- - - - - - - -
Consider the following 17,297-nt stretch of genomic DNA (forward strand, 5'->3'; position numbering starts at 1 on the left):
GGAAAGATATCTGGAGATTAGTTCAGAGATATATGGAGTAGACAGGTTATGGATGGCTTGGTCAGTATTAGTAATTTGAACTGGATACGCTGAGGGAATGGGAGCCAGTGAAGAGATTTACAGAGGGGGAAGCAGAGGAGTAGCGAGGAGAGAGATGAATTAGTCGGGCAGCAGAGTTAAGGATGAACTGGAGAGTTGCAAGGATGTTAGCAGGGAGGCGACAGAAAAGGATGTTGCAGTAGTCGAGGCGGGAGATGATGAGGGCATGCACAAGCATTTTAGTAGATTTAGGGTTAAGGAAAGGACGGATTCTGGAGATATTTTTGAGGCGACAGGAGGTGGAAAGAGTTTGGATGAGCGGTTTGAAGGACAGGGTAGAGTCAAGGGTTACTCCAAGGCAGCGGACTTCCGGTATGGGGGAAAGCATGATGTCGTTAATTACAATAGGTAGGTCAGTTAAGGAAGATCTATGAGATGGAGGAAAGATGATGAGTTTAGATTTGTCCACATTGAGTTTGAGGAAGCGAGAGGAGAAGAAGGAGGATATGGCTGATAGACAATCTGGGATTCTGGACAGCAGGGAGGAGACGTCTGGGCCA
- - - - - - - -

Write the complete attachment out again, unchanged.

Consider the following 17,297-nt stretch of genomic DNA (forward strand, 5'->3'; position numbering starts at 1 on the left):
GGAAAGATATCTGGAGATTAGTTCAGAGATATATGGAGTAGACAGGTTATGGATGGCTTGGTCAGTATTAGTAATTTGAACTGGATACGCTGAGGGAATGGGAGCCAGTGAAGAGATTTACAGAGGGGGAAGCAGAGGAGTAGCGAGGAGAGAGATGAATTAGTCGGGCAGCAGAGTTAAGGATGAACTGGAGAGTTGCAAGGATGTTAGCAGGGAGGCGACAGAAAAGGATGTTGCAGTAGTCGAGGCGGGAGATGATGAGGGCATGCACAAGCATTTTAGTAGATTTAGGGTTAAGGAAAGGACGGATTCTGGAGATATTTTTGAGGCGACAGGAGGTGGAAAGAGTTTGGATGAGCGGTTTGAAGGACAGGGTAGAGTCAAGGGTTACTCCAAGGCAGCGGACTTCCGGTATGGGGGAAAGCATGATGTCGTTAATTACAATAGGTAGGTCAGTTAAGGAAGATCTATGAGATGGAGGAAAGATGATGAGTTTAGATTTGTCCACATTGAGTTTGAGGAAGCGAGAGGAGAAGAAGGAGGATATGGCTGATAGACAATCTGGGATTCTGGACAGCAGGGAGGAGACGTCTGGGCCA